The swimming restriction has been lifted for Don Carter State Park.
Bacteria levels have returned to safe levels at the state park about 15 minutes from downtown Gainesville, said Georgia State Parks spokeswoman Kim Hatcher on Thursday. The state performed another water quality test at the park on Tuesday, but the results take a couple of days.
The state closed swimming and wading at the park for several days because of unsafe levels of E. coli bacteria found in the area. Don Carter appears to be unique, as other officials said Thursday that there have been no other hot spots for bacteria this spring.
It’s not clear what caused the concentration of bacteria at Don Carter, but bacteria levels tend to increase after heavy rain as runoff enters the lake and its tributaries.
“Typically we see very low levels of E. coli throughout the (Chattahoochee) river system, but after heavy rains where storm water washes contaminants … into the river, we do see E. coli spikes,” said Jason Ulseth, riverkeeper for the Chattahoochee Riverkeeper.
Ulseth is the environmental conservation group’s spokesman and lead advocate.
The state will perform weekly tests at the park for the rest of May, according to Hatcher. She said on Wednesday that the concentration was unusual for the state park, which had never seen swimming restrictions because of bacteria before now.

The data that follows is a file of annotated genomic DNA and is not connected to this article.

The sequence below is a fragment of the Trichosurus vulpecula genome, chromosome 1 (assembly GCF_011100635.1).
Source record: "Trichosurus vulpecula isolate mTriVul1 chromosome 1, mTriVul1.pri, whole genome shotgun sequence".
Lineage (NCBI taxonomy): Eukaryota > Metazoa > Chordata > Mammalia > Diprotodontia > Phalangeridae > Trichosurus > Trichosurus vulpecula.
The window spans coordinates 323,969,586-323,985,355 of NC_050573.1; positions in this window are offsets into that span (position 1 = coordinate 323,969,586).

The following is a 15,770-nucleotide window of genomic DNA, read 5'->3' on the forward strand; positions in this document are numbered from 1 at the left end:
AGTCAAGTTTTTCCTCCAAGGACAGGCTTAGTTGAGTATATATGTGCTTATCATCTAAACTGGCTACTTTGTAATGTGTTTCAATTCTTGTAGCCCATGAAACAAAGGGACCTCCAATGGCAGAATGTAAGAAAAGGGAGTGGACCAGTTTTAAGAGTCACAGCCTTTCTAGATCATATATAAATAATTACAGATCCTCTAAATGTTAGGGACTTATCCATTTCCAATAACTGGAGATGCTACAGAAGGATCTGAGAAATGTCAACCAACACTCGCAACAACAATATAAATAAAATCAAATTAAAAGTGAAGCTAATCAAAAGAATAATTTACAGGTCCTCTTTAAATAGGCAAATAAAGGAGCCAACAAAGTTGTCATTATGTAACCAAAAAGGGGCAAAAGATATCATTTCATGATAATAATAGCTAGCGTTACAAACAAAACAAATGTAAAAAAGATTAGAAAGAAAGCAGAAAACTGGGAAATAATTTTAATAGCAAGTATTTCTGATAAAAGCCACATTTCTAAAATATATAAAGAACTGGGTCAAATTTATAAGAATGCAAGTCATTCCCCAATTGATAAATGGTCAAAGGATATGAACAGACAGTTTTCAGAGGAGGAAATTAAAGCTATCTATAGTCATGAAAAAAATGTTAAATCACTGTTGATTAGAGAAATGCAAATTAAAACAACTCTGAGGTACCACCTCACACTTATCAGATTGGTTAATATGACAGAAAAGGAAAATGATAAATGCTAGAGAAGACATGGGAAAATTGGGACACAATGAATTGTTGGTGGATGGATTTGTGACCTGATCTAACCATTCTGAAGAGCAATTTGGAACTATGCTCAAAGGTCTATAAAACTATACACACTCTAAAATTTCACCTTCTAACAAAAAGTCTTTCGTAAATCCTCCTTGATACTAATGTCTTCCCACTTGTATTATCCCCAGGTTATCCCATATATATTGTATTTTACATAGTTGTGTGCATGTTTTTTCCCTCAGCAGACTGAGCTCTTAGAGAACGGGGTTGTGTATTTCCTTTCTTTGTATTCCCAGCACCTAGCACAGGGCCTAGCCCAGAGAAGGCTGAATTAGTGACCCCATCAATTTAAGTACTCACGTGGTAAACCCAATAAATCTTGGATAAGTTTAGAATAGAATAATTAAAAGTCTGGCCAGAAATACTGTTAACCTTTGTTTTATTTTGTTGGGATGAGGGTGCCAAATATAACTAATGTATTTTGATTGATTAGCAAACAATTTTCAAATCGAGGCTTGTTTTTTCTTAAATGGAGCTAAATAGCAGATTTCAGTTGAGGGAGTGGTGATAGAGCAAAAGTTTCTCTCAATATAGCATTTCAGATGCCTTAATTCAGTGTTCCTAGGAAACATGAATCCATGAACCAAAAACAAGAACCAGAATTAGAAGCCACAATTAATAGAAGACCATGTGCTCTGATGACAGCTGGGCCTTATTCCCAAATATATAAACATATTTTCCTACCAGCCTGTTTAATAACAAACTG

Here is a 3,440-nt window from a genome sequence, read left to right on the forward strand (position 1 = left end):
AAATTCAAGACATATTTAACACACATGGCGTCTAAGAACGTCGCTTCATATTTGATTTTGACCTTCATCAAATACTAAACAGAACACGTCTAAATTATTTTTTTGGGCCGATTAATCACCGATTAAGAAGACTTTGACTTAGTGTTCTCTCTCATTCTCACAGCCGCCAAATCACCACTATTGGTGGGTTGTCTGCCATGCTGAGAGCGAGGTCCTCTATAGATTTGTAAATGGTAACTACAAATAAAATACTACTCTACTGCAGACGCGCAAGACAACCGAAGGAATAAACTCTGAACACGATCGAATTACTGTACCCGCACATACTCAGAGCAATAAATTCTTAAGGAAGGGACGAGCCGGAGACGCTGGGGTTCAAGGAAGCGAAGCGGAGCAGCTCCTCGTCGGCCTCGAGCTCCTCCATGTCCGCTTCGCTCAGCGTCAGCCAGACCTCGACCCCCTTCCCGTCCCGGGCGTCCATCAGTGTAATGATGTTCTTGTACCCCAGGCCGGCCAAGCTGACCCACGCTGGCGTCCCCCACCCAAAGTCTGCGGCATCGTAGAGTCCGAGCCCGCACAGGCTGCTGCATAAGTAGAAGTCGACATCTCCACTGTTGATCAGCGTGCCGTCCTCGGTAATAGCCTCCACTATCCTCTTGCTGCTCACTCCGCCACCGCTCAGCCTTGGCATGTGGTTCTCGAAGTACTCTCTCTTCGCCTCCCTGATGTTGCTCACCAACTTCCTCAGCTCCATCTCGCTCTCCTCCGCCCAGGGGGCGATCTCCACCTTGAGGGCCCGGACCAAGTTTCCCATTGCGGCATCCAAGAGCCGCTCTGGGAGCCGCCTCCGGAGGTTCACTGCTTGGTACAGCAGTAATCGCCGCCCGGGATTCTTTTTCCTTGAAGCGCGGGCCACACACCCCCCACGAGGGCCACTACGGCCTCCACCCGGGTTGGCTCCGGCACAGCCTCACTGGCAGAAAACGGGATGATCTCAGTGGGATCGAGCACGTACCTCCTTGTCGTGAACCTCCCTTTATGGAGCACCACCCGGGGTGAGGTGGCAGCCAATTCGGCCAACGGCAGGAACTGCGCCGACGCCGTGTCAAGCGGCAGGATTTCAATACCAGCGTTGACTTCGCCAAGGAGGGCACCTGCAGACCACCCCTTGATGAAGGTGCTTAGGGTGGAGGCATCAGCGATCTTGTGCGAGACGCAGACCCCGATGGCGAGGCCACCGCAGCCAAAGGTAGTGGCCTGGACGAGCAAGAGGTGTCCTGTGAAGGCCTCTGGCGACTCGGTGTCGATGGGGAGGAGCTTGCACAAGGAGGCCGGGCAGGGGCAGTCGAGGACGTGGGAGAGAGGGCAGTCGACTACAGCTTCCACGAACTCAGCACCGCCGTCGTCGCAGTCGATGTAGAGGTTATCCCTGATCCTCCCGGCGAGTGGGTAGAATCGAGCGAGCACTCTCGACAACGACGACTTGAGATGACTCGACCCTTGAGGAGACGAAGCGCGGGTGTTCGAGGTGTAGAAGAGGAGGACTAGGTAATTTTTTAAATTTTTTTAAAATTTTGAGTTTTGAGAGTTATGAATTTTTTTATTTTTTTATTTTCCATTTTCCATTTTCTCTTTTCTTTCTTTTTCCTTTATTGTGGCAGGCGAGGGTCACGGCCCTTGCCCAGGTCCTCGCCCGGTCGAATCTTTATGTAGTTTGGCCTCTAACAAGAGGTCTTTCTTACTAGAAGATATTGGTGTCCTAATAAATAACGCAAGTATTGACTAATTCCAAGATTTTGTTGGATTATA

There have been no other reports of unsafe concentrations of any kind of bacteria at designated swimming areas in Lake Lanier, according to Nick Baggett, natural resource director for the Army Corps of Engineers in Buford.
“Usually we start a few weeks before now during what we consider the rec season, when people start using the beaches, but we’ve not had any high levels to worry about as far as testing we’ve done at designated swim areas,” Baggett said on Thursday.
The Army Corps’ most recent test was performed Tuesday. The state also regularly tests its swimming areas at Don Carter State Park leading up to Memorial Day weekend — the unofficial start of Lake Lanier’s busy season.
At Lake Lanier Olympic Park, manager Morgan House said there have been no unsafe levels of bacteria found nearby, but he noted he’s requested testing after the news at Don Carter State Park.
Some areas of Lake Lanier are more prone to high concentrations of bacteria.
“We do see elevated E. coli levels on heavily urbanized tributaries like Flat Creek and Balus Creek,” Ulseth said, adding that “creeks that have a more rural watershed” also generally have less bacteria.
While runoff into streams and drainages can carry contaminants into Lake Lanier, one of the biggest causes of bacteria spikes is Canada geese.
“They will come to a beach area, mill around, defecate and cause these high levels of bacteria,” Baggett said.
The geese were introduced to Lake Lanier with the expectation that they would migrate, he said, but instead they’ve become resident geese — making them a constant problem as they move around the lake.
Whether the cause is geese or rain, Ulseth recommended people avoid swimming or wading if they see cloudy, muddy water.
“Typically once the water starts to clear … and the cloudiness of the water starts to clear up, you see the E. coli levels decline at the same time,” he said.
Ulseth recommended that people with open cuts or sores cover their wounds before entering Lake Lanier or avoid swimming at all.